"If trends are anything to go by, there is a considerable rise of about 30 percent in demand for assorted cookies, low-cal premium biscuits and bakery products this Diwali as consumers shift from sweets amid fears of adulteration," notes a sector-specific analysis, aimed at assessing the prevailing market trends this Diwali, conducted by the Associated Chambers of Commerce and Industry of India (ASSOCHAM).

"Growing suspicion about adulteration, together with rise in preference for healthy and low-fat products, has hit the demand for traditional sweets which has fallen by over 50 percent, especially those made from milk," ASSOCHAM secretary general D S Rawat said, releasing the findings.

"The Rs 25,000-crore biscuit industry in India is making merry this festive season and its business is likely to grow by leaps and bounds owing to multiple factors like attractive packaging in different shapes, sizes and flavours, quality control, longer shelf life and others," stated Rawat.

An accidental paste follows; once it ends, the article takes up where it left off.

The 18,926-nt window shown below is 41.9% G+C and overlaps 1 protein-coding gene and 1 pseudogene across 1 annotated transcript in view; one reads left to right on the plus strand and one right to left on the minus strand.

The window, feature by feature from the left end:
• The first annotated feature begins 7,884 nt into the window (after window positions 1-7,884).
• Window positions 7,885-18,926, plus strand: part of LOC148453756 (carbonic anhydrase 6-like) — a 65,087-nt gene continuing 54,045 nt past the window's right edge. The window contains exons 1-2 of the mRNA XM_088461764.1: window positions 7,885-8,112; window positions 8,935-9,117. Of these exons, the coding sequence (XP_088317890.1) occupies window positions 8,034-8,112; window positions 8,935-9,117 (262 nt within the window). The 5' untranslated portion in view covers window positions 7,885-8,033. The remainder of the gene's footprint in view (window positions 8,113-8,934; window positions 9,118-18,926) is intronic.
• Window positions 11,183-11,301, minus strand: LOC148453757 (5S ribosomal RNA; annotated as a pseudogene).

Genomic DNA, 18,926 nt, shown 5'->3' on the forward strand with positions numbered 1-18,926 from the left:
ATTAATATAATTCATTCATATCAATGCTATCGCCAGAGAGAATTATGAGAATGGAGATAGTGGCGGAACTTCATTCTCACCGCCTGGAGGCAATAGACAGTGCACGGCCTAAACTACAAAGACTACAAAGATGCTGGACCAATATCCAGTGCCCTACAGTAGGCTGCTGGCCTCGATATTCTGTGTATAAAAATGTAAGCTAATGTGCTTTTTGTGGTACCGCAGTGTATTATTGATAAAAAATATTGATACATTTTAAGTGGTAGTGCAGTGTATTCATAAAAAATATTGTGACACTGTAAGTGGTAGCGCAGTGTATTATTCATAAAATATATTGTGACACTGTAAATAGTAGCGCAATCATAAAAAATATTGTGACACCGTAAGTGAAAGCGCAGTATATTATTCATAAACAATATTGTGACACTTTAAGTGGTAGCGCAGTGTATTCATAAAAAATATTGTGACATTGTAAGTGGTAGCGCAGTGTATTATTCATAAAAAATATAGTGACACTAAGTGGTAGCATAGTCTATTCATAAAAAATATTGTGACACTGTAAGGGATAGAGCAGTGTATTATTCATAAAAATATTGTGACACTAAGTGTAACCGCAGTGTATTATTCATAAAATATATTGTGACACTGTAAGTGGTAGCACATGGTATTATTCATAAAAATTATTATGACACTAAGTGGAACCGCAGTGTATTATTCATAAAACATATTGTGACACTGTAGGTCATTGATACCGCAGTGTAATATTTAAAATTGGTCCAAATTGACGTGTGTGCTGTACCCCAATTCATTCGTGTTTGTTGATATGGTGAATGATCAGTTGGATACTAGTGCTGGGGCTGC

"Considering there is an emotional value attached to traditional sweets, branded sweets market is doing a brisk business," he added.

India's traditional sweets market which is worth over Rs 50,000 crore remains largely unorganised and constantly faces threats from rising prices of key raw materials like milk, butter, sugar and dry fruits, and therefore, many resort to use of inferior or adulterated ingredients and in some cases, they may even use chemicals to keep down the cost.

Biscuit hampers are selling like hot cakes and have even surpassed demand for chocolates and fruit juice packs owing to their growing acceptance amid varied Indian palates and are affordable, highlighted the analysis.

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